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Face for sore eyes: handsome model and actor Thom Evans suffers from a condition called pterygium, which is due to not wearing sunglasses in childhood

When model Thom Evans noticed small, ugly growths in the corners of both eyes, close to his nose, he was worried that they might eventually affect his vision.

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"I was also worried that they might appear in close-up shots in my modeling and acting," says Thom, 34, a former Scottish international rugby player, who broke his neck in 2010 in a game between Scotland and Wales Six Nations.

"They were especially noticeable when I was tired and empty – I suspect they were red and sore because people would ask me what they were," says Thom, who is single and lives in London. "I had a growth of 2 mm in each eye."

Thom first noticed the nodules when he was 17 and told an optician who told him they were called pterygium, also known as & # 39; surfer & # 39; s eye & # 39; s.

Face for sore eyes: handsome model and actor Thom Evans suffers from a condition called pterygium, which is due to not wearing sunglasses in childhood

Face for sore eyes: handsome model and actor Thom Evans suffers from a condition called pterygium, which is due to not wearing sunglasses in childhood

These wing-shaped triangular pink wedges of fleshy scar tissue grow over the surface of the whites of the eye in response to damage caused by ultraviolet (UV) rays. In an estimated one in three cases, they can grow over the front of the cornea, the clear window at the front of the eye. They usually grow slowly for many years and affect both eyes, but their growth rate can be difficult to predict.

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Harminder Dua, a professor of ophthalmology at the University of Nottingham and medical adviser to the charity Fight For Sight, says that a pterygium starts as a benign cosmetic blemish on the whites of the eyes, but as they grow and move on, they can get the cornea (called astigmatism) or cover the central cornea, causing blurred vision, double vision, and leading to severe vision loss.

If they affect vision, they can be removed by surgery.

"They can sometimes cause dehydration because the tear film cannot spread and break off over the irregular surface, exposing the surface and drying it out," says Professor Dua. This can cause irritation and inflammation, leading to redness.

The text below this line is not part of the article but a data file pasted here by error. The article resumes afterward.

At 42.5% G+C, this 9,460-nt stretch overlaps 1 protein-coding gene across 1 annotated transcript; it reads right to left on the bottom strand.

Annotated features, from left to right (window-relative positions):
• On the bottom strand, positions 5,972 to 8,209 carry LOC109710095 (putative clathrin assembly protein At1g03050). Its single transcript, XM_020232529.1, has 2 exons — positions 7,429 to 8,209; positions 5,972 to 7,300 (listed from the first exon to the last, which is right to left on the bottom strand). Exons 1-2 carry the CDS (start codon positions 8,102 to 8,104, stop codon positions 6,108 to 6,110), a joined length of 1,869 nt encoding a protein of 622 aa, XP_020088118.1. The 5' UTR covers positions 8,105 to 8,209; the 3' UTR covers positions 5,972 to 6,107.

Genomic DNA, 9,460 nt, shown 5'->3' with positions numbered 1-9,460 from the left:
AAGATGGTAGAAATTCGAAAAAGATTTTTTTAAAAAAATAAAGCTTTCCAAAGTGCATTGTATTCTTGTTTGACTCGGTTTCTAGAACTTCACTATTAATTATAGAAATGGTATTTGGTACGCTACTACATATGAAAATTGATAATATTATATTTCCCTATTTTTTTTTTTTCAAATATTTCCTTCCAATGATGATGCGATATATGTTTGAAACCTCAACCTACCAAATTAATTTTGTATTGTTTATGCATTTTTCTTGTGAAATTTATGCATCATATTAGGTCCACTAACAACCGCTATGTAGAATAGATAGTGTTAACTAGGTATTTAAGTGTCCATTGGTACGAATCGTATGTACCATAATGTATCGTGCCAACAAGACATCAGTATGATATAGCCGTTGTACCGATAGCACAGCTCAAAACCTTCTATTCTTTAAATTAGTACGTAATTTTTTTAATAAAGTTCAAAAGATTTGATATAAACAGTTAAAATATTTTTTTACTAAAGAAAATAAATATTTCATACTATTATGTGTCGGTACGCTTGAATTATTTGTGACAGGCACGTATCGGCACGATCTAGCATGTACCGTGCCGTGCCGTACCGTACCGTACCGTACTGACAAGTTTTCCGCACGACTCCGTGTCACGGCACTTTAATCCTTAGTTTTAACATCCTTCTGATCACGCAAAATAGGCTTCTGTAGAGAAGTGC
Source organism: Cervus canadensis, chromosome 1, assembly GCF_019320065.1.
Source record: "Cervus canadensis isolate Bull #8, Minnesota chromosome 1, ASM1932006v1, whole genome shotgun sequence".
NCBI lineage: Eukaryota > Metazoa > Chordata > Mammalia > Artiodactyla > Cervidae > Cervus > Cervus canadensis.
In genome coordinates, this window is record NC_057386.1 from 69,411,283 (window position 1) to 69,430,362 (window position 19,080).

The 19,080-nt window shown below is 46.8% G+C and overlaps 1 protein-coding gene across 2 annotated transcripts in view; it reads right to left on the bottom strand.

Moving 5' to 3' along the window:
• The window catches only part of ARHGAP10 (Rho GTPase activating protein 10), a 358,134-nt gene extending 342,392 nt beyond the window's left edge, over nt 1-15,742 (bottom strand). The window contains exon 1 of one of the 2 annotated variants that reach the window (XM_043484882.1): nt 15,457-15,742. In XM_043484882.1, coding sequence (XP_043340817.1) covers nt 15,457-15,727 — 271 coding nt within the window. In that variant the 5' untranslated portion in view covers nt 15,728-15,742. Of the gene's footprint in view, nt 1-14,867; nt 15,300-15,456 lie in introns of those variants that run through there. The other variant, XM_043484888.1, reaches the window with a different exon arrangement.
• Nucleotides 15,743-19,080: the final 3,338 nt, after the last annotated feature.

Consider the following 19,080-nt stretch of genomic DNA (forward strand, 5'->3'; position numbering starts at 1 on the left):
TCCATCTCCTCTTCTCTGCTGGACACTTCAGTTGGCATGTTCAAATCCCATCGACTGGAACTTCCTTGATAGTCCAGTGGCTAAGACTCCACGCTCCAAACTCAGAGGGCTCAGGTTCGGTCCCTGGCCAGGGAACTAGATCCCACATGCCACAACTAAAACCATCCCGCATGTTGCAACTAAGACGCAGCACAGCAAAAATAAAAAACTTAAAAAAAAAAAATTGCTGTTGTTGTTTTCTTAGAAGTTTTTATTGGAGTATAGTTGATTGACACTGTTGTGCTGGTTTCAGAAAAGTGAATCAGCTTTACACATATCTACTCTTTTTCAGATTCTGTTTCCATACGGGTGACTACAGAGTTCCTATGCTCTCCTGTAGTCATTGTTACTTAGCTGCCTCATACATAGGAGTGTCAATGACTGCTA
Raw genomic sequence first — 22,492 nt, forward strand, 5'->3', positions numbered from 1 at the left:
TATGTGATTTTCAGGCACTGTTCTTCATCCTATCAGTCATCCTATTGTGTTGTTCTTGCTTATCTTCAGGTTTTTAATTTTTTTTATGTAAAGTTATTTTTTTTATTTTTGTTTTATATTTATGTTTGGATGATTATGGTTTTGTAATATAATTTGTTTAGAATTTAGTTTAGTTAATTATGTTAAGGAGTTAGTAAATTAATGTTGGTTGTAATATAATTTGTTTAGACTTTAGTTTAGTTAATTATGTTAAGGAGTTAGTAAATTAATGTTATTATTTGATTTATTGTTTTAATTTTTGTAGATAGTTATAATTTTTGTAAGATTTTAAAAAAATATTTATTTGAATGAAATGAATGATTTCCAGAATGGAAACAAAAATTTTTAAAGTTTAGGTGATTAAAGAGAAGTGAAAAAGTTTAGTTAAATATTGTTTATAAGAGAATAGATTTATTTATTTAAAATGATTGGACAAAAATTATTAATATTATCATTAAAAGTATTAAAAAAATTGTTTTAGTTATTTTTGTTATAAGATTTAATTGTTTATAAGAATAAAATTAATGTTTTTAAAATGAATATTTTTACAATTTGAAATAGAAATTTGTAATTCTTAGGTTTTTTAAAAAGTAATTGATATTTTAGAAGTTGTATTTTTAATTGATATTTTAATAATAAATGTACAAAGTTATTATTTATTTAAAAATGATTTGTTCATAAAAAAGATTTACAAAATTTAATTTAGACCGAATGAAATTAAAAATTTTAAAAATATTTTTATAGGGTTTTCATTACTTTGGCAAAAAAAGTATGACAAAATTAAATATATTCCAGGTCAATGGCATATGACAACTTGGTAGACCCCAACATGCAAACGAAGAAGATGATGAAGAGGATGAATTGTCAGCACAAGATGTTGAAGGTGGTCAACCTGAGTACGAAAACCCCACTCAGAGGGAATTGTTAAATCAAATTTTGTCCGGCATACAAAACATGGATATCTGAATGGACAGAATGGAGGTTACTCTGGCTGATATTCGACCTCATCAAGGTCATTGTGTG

"In the most extreme cases, when a pterygium grows over the central part of the cornea, it hinders the passage of light into the eye and can lead to severe vision loss," he adds.

However, the exact cause of pterygia is unknown. It is more common in countries near the equator where the exposure to UV rays in sunlight is high.

Chronic irritation from sand, dust and wind in a dry climate can also contribute. Surfers are mainly at risk because of the long time they spend in the sea, with exposure to both direct and reflected UV rays.

UV exposure: Thom grew up in the sunny Algarve of Portugal and spent most of his free time swimming, windsurfing and surfing

UV exposure: Thom grew up in the sunny Algarve of Portugal and spent most of his free time swimming, windsurfing and surfing

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UV exposure: Thom grew up in the sunny Algarve of Portugal and spent most of his free time swimming, windsurfing and surfing

Nip / tuck: Surgical options, under local or general anesthesia, include excision (called a bare sclera resection), where the head and body of growth are removed with microsurgery - but this has reported a high recurrence rate between 24 and 89 per cent

Nip / tuck: Surgical options, under local or general anesthesia, include excision (called a bare sclera resection), where the head and body of growth are removed with microsurgery - but this has reported a high recurrence rate between 24 and 89 per cent

Nip / tuck: Surgical options, under local or general anesthesia, include excision (called a bare sclera resection), where the head and body of growth are removed with microsurgery – but this has reported a high recurrence rate between 24 and 89 per cent

& # 39; In the UK, pterygium growth is relatively uncommon due to the lack of strong sunlight, affecting 1 percent of the population, or about 670,000 people, & quot; said Ali Mearza, an ophthalmologist surgeon at Imperial College Healthcare NHS Trust , and Ophthalmologists in London, a private clinic. "In countries such as Australia, India and Africa, the prevalence can be 30 percent."

Thom grew up in the sunny Algarve of Portugal and spent most of his free time swimming, windsurfing and surfing. "Although I was careful to protect my skin, I did not wear sunglasses," he says.

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"Skiing was another sport I loved, and although I sometimes wore glasses, I wasn't good at wearing them. I did not appreciate the risk of UV light reflected from the snow. & # 39;

In his late teens, the pterygium growths would make his eyes irritated and painful.

"It felt like I had grit or sand in my eyes and sometimes I needed eye drops for dryness," says Thom. "But most of the time they didn't really bother me.